French-American Foundation Announces Newest Class of Immigration Journalism Fellows at Annual Gala Dinner

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The French-American Foundation Immigration Journalism Program advances the public debate on the important social issue of immigration worldwide in print, broadcast, and online media.

The French-American Foundation’s Immigration Reporting Fellows Program helps to improve the media’s coverage of this important social justice issue and celebrates excellence in the field.

At its annual gala dinner, the French-American Foundation–United States announced the winners of its 2013 Immigration Journalism Fellows program. The eight journalists were selected from more than 150 applicants and represent the second class of recipients of this prestigious fellows program. Their reporting will examine the conditions of immigrants in France and the United States from countries that include Turkey, Senegal, Ecuador and Algeria.

Said Charles Kolb, president of the French-American Foundation—United States, “Immigration remains of vital concern at the center of discussions in the United States, France, and many other countries in the world. The French-American Foundation’s Fellows Program helps to improve the media’s coverage of this important social justice issue and celebrates excellence in the field.”

The winners include staff and free-lance journalists with a depth of experience in reporting for a variety of mainstream and online news outlets, both print and broadcast. Each will receive a grant of up to $10,000 over a four to six-month reporting period.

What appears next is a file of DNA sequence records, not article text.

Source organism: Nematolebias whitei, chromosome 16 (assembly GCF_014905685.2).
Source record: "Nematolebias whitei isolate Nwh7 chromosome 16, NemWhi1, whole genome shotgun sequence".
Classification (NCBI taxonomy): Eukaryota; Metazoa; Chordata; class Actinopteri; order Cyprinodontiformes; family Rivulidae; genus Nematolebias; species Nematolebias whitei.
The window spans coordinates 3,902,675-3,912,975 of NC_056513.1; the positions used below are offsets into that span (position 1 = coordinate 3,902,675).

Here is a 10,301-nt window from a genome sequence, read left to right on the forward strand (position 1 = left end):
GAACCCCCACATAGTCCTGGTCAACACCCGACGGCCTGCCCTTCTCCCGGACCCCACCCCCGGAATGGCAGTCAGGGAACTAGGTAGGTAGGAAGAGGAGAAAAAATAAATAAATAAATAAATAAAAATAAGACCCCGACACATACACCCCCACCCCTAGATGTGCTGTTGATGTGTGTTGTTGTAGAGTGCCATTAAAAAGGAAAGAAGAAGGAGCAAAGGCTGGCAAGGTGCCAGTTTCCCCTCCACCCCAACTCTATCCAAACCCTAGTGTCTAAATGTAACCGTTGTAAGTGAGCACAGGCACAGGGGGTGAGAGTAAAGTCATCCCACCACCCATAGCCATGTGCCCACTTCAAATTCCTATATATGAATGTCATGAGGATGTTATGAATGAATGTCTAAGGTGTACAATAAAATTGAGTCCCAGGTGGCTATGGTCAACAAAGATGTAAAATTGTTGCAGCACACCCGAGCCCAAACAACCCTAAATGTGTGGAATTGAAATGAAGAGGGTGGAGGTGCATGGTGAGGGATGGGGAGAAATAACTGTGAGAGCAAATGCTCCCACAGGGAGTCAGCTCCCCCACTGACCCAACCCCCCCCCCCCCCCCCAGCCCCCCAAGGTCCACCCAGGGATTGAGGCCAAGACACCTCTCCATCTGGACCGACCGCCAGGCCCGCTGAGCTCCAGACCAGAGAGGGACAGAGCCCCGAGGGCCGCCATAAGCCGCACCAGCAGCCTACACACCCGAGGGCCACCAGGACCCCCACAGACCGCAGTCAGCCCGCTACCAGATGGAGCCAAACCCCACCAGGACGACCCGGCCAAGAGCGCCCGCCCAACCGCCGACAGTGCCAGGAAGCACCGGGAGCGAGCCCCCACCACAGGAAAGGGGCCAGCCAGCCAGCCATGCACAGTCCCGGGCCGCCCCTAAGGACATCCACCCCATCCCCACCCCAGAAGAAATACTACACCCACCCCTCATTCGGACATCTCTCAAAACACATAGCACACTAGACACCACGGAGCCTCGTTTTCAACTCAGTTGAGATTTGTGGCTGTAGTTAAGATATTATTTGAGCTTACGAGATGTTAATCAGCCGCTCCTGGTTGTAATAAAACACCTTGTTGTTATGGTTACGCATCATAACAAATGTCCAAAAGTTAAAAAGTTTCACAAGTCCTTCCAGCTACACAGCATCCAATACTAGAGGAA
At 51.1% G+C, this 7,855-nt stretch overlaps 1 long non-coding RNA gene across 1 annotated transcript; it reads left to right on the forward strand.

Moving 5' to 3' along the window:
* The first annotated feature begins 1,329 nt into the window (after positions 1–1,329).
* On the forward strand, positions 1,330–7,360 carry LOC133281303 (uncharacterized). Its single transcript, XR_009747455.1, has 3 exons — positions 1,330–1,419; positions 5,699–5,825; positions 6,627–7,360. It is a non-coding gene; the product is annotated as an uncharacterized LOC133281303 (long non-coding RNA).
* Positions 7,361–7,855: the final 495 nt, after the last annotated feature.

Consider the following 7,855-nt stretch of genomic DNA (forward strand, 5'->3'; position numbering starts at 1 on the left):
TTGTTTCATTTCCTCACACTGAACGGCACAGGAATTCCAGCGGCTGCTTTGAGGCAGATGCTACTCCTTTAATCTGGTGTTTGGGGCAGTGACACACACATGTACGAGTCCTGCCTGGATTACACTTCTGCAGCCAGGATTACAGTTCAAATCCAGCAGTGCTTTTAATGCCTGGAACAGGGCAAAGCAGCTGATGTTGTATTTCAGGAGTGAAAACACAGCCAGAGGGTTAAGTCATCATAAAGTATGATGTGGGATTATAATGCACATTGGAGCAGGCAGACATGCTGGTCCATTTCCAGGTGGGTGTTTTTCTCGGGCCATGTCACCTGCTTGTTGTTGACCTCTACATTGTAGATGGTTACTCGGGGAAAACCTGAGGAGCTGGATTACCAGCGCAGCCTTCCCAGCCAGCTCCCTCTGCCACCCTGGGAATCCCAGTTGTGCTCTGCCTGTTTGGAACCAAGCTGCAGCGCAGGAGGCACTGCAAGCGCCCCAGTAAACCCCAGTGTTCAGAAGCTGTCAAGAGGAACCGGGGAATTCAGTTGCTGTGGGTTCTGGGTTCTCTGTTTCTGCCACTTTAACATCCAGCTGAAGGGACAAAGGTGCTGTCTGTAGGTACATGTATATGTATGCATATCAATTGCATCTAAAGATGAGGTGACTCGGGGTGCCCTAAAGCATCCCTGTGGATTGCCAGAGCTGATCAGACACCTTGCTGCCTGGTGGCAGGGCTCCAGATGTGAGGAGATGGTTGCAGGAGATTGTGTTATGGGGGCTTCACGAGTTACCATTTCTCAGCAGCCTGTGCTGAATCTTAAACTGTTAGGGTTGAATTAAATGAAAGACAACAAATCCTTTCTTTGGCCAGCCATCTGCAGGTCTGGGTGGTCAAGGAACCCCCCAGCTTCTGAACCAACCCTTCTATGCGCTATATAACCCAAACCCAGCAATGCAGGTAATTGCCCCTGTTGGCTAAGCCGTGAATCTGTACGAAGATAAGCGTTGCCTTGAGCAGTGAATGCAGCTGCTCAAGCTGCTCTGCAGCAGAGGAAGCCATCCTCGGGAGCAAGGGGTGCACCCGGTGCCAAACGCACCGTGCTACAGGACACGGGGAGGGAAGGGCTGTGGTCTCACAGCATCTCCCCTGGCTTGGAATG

One of the French-American Fellows Program judges is John Yearwood, world editor of The Miami Herald. “I think initiatives like this one are absolutely necessary. There are so many stories in this space that newspapers and broadcast entities will probably never get to without programs such as this,” said Yearwood. “Reading the entries was a thrill for me. I kept saying after reading each story that I would like to see it on the pages of The Miami Herald.”

The French-American Foundation first launched its journalism programs in 1976 and has since provided exchange and reporting opportunities for more than 280 journalists. The Immigration Journalism Award and Fellowship program also builds upon the Foundation’s commitment to exploring issues of migration and equal opportunity, which has been the focus of 15 separate initiatives.

The 2013 Immigration Journalism Fellows are:

  •     Amy Bracken, 38, of Boston, who plans to cover the human impact of detaining more than 10,000 asylum seekers in the United States every year. Her story will be broadcast on PRI’s The World.
  •     Annie Correal, 32 of New York, who plans to cover the lives of “disaster migrants” who trail natural and manmade disasters like oil spills and chemical leaks. Her story is expected to be broadcast on This American Life and Radio Ambulante.
  •     David Dieudonné, 40, of Paris who plans to compare the French and American models of immigration by examining the experiences of Algerians who migrate to each country. His story should appear in Le Monde.